Street Life - Part 3

Face blanketed with the remains of the Cukrarnas finest offerings, Prague-On-Segway licks the dripping cream from the sides of it's mouth. That was a snack well done. Back on our wheels we go to take you to the streets to see what Prague's window vendors have cooked up for us.

As Prague-On-Segway tried to emphasise in part I of the series, Czech food prides itself on simplicity, adorning it like a badge of honour. Nothing captures this defiant mantra better than some of the street foods you'll be confronted with on your stay in Prague. Two of the most powerful players in the street-food game are the twisted tredelnik and the nobel klobassa.

"Two of the most powerful players in the street-food game are the twisted tredelnik and the nobel klobassa."

Now there's two approaches Prague-On-Segway can take to describe these snacks. We could take the artisan route- highlighting the tredelniks carefully kneaded dough, whose fluffiness is dependent on the craftsmanship of the baker, masterfully twisted into a hollow tube, massaged with a light granulated sugar and cinnamon coating, delicately browned on rotating iron shafts, over a hot bed of organic charcoal (is there such a thing?) whose smoky yet sophisticated aromas perfume the dough to add earthy notes to the sweet and yeasty melodies. On the other end of the scale, we could say that, without undermining or devaluing the delicious snack, that a tredlenik is essentially hot bread and sugar. But alas, the donut remains one of the Western worlds favourite snacks, so simplicity lies behind the beauty of all food you say! Agreed.

To take the artisan approach to describing the Klobassa is a little more difficult. Essentially a large, evenly curved sausage, varying in flavour and colour according to preference, served on a, errm, rectangular childs-birthday-party-paper-plate, with eerrm, a slice of nutrient-deprived-looking bread of a cardboard hue. Optionally garnished with a dollop of ketchup and mustard to add some much needed colour to the palette. I'm afraid our description won't be more poetic than that. We've pictured our preferred sausage-bread-sauce formation. It's not spectacular, but it's a hearty autumnal snack that works wonderfully.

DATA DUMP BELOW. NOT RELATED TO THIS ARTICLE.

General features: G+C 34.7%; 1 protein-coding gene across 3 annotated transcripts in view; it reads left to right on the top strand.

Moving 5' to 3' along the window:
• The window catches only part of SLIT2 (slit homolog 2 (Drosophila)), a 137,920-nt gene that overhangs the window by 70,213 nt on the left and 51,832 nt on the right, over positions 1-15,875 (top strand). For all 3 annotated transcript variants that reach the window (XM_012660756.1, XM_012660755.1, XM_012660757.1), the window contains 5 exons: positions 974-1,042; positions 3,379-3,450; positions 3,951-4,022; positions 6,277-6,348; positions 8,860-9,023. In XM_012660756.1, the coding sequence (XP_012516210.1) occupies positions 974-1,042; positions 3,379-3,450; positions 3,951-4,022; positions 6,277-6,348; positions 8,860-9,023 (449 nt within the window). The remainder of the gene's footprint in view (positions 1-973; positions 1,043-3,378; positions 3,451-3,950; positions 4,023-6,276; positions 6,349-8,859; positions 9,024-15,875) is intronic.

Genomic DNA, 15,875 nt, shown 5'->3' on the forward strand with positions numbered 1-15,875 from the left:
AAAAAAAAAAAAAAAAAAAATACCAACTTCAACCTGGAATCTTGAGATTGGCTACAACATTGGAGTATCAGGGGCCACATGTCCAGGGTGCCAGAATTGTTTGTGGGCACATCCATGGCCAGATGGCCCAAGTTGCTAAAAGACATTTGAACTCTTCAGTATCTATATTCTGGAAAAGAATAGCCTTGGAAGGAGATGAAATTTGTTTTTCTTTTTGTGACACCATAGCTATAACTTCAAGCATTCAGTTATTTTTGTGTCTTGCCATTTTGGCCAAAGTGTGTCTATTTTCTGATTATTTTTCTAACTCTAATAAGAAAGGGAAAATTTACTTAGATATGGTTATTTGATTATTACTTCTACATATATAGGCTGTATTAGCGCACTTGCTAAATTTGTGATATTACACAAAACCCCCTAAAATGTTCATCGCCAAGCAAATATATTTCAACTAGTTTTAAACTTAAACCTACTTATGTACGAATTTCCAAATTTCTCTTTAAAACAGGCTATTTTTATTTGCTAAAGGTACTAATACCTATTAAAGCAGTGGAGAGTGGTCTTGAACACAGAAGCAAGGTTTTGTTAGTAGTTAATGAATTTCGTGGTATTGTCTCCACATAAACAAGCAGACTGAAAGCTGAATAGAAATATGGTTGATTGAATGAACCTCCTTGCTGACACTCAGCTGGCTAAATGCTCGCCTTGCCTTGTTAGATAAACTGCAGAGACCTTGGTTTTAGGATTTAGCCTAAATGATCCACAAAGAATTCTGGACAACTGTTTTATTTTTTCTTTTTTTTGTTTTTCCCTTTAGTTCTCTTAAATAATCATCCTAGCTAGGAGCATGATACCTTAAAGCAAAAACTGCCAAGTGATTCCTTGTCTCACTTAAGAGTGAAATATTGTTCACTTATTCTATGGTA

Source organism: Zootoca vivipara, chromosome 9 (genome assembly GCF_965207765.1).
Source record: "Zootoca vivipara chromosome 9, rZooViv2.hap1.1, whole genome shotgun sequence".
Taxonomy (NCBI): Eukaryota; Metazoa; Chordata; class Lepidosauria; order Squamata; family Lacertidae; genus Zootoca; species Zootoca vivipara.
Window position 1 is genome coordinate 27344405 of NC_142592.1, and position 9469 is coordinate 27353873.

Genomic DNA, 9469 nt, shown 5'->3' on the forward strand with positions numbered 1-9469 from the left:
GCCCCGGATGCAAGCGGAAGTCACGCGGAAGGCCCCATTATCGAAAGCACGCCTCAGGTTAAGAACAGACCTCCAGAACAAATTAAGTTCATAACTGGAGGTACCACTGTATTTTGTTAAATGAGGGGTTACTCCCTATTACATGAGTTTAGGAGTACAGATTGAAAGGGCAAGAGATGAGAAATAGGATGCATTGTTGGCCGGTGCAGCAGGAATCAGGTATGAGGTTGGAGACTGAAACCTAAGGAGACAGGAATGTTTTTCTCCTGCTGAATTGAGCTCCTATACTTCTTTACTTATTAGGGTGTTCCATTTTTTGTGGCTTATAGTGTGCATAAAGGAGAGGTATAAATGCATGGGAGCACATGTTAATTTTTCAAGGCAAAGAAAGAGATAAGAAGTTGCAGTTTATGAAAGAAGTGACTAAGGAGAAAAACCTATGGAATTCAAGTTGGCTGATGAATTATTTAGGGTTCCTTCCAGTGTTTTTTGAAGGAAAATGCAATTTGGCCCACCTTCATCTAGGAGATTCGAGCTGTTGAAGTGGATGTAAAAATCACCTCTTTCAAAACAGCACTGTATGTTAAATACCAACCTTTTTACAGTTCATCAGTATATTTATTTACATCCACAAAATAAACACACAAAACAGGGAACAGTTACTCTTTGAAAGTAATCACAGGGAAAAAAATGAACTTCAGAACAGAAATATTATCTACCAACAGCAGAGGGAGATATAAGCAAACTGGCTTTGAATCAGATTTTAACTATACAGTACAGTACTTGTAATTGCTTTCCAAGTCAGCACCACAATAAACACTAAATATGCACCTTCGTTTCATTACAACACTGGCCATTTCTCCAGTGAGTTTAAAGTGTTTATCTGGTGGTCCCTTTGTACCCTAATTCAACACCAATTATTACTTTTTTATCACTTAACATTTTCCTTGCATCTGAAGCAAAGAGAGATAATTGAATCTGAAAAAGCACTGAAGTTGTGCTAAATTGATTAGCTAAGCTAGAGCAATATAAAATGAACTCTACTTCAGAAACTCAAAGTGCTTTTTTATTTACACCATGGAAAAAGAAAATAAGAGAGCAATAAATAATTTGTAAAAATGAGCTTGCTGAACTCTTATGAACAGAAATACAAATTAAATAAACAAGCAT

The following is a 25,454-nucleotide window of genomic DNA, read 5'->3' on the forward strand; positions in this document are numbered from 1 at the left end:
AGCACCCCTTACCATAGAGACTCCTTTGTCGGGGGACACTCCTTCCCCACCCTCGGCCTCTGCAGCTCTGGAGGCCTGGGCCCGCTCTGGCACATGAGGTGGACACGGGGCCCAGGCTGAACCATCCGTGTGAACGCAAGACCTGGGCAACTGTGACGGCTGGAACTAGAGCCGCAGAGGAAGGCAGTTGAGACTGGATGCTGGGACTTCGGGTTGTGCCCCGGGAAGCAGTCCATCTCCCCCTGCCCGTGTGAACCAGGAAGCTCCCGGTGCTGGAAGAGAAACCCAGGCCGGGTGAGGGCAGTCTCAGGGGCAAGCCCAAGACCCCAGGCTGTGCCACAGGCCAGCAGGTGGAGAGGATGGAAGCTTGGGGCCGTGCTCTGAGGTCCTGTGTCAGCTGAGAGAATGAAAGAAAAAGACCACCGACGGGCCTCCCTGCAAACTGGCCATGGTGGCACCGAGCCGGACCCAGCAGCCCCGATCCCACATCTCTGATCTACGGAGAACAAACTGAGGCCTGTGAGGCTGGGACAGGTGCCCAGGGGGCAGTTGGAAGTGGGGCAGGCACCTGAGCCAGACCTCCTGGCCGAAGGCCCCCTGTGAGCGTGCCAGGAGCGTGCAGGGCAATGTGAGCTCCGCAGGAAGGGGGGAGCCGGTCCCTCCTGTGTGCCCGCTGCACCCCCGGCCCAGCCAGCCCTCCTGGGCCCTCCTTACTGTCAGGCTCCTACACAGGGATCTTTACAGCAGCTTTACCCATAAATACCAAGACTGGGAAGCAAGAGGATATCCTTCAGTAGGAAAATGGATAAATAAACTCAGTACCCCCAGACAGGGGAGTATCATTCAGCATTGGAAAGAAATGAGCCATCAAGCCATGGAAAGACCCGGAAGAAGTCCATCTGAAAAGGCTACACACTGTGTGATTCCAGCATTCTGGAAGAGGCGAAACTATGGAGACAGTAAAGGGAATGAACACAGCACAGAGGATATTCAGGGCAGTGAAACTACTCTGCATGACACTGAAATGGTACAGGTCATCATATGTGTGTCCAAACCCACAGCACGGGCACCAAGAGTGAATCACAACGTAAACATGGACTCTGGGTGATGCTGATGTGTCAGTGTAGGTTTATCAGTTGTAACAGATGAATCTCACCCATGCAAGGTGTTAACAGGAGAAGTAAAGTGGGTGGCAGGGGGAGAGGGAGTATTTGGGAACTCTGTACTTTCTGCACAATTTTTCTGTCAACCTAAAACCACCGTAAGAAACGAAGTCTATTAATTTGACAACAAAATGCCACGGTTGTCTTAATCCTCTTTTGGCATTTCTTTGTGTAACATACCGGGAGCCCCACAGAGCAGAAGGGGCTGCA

The eating ritual might be somewhat unfamiliar for some European-ers who prefer the pre-prepared bite set-up of sandwiches say, or hotdogs. It usually consists of taking a bite of each component of the dish, and using your mouth as as a kind of food blender to mix the flavours. A curious approach to the art of eating street food. Prague-On-Segway notices in particular that the Brits prefer their street foods arranged in such a way that each bite combines the full array of flavours and elements of the snack- the sandwich or tortilla wrap being the perfect examples.

Other noticeable street foods you may encounter are the mouth-watering gyros, crispy potato sticks, and the wallet-emptying mini potato dumplings (gnocchi-like) wit smoked meat- but being the cultured bunch that you are, Prague-On-Segway will refrain from patronising you by explaining these common European street delights. On which note we'll be off to indulge ourselves in a game of ''Eat-the-tredlenik-without-licking-your-lips'' before scooting of to our next venue on this gastronomic tour- the pub. See you there folks.

The traditional Trdelník
 
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